The way the imported vehicle system is working is a "potential risk to safety", New Zealand Transport Agency (NZTA) says.
This is due to links between companies that both import and certify vehicles.
The agency said anyone with safety concerns about their vehicle should get checked by a certifier.
It is calling for industry submissions by the end of the month as it begins to crack down on conflicts of interest in the industry.
"A 'conflict of interest' means a situation where a person applying to us to carry out vehicle inspection or certification activities is or could be influenced or could reasonably be perceived to be at risk of being influenced, by professional, financial or personal interest in key parts of the vehicle entry and certification supply chain," it said in an online statement
Major testing company VINZ believes there is no perceived conflict of interest despite the fact it is owned by a Japanese company, Optimus, which also has importing interests.
NZTA is proposing that vehicle entry certification inspectors will not be allowed to check vehicles that someone linked to them has imported.
When the rules were created in 2014 "some integration of the used vehicle supply chain was anticipated and taken into account, but not to the extent that has subsequently occurred", it said.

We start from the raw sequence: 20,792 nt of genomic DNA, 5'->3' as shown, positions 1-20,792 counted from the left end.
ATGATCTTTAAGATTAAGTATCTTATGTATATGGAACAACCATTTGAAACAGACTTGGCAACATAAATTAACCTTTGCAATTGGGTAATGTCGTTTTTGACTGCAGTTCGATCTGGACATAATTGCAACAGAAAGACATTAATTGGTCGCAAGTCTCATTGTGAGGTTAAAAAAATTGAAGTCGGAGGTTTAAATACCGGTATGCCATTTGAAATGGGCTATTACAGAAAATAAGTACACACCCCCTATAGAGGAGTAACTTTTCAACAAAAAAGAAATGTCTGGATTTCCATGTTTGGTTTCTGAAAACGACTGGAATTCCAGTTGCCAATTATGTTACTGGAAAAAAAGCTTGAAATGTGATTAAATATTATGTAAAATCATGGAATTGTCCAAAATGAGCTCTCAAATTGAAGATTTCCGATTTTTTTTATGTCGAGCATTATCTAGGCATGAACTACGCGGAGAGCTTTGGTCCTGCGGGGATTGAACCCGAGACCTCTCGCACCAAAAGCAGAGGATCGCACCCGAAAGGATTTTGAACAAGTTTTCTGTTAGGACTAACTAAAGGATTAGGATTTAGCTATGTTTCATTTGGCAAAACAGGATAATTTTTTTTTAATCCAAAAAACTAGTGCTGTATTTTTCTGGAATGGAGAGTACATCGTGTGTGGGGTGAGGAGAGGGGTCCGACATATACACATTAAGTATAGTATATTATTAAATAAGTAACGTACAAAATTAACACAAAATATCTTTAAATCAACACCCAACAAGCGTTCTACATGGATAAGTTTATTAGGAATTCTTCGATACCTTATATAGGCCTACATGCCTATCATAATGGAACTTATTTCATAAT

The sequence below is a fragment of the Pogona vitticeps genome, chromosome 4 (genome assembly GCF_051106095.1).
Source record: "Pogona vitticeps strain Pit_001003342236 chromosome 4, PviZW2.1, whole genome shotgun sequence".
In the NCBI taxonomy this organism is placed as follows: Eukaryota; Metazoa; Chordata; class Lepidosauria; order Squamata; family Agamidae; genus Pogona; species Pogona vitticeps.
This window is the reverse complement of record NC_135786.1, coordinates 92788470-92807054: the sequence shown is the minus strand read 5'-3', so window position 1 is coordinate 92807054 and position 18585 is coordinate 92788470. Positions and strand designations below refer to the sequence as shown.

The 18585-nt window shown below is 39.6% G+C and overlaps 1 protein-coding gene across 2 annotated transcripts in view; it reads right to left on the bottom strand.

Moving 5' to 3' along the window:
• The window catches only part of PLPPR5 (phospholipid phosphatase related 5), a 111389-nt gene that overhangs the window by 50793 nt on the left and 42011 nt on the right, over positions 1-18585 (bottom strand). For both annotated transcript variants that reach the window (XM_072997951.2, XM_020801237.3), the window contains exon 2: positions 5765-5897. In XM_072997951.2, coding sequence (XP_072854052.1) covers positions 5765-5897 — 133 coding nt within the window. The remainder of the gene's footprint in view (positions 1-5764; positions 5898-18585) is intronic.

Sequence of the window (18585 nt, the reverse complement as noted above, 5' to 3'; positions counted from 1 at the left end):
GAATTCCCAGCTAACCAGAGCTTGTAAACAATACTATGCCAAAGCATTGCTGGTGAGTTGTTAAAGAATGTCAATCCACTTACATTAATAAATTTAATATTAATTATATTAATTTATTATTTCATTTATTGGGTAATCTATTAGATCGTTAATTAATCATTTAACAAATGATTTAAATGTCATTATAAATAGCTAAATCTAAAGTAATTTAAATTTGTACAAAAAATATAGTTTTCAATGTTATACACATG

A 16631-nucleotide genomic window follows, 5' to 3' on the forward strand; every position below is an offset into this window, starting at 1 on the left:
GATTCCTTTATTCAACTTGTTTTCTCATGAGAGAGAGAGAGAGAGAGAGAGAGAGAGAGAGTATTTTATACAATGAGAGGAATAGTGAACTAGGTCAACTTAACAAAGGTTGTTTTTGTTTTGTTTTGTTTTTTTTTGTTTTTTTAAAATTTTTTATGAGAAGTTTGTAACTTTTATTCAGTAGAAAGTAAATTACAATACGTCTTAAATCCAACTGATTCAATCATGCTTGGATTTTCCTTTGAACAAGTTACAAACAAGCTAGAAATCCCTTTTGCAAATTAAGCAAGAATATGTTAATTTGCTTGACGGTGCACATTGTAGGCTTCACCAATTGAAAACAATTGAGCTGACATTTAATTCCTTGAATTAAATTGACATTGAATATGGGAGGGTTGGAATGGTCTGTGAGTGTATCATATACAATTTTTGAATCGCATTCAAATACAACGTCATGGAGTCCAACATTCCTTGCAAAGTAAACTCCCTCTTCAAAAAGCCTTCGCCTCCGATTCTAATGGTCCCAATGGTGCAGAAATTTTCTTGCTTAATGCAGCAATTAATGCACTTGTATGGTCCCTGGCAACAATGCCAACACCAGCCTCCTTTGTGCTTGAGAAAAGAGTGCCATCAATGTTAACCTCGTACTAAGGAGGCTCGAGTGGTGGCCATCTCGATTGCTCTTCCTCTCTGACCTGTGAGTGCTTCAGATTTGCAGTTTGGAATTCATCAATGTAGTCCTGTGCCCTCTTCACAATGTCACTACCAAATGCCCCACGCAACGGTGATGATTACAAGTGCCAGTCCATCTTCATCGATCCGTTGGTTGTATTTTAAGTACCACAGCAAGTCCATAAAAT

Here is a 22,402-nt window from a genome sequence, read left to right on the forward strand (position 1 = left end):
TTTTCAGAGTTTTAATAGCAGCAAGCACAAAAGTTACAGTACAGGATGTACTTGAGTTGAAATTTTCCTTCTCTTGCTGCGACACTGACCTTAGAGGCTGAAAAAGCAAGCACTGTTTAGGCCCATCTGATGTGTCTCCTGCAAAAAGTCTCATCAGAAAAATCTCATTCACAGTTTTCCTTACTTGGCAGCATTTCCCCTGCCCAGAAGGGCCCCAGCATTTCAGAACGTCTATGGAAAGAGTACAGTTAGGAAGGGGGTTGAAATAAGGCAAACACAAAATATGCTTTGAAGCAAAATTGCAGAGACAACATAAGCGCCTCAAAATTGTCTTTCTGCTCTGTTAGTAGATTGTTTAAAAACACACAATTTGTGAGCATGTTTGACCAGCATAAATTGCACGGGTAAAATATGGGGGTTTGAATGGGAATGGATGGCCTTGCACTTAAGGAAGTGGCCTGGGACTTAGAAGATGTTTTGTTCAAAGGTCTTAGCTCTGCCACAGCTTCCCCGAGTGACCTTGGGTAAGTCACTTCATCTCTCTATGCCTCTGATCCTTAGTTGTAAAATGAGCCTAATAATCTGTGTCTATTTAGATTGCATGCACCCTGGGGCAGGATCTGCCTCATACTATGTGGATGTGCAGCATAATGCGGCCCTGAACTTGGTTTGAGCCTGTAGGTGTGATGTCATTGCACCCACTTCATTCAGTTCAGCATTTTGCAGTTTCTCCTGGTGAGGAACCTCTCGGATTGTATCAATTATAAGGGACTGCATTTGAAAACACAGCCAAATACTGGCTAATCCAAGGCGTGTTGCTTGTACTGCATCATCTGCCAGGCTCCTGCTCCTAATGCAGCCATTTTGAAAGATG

"This means that one business could potentially be responsible for some or all parts of the vehicle entry certification process."
Its proposed new rules state it "recognises that the used vehicle entry certification process plays a critical role in promoting ... public safety by ensuring that only safe used vehicles are certified for use in New Zealand."
A whole new rule section would ban from importing and inspection any companies that have links such as the same ultimate holding company, common directors or shareholders, or even any "close personal relationship".
RNZ has identified three companies that import cars that also own compliance testing centres. However, the agency said that in each of these cases, the actual inspections at the site were being done by separate, approved inspection companies.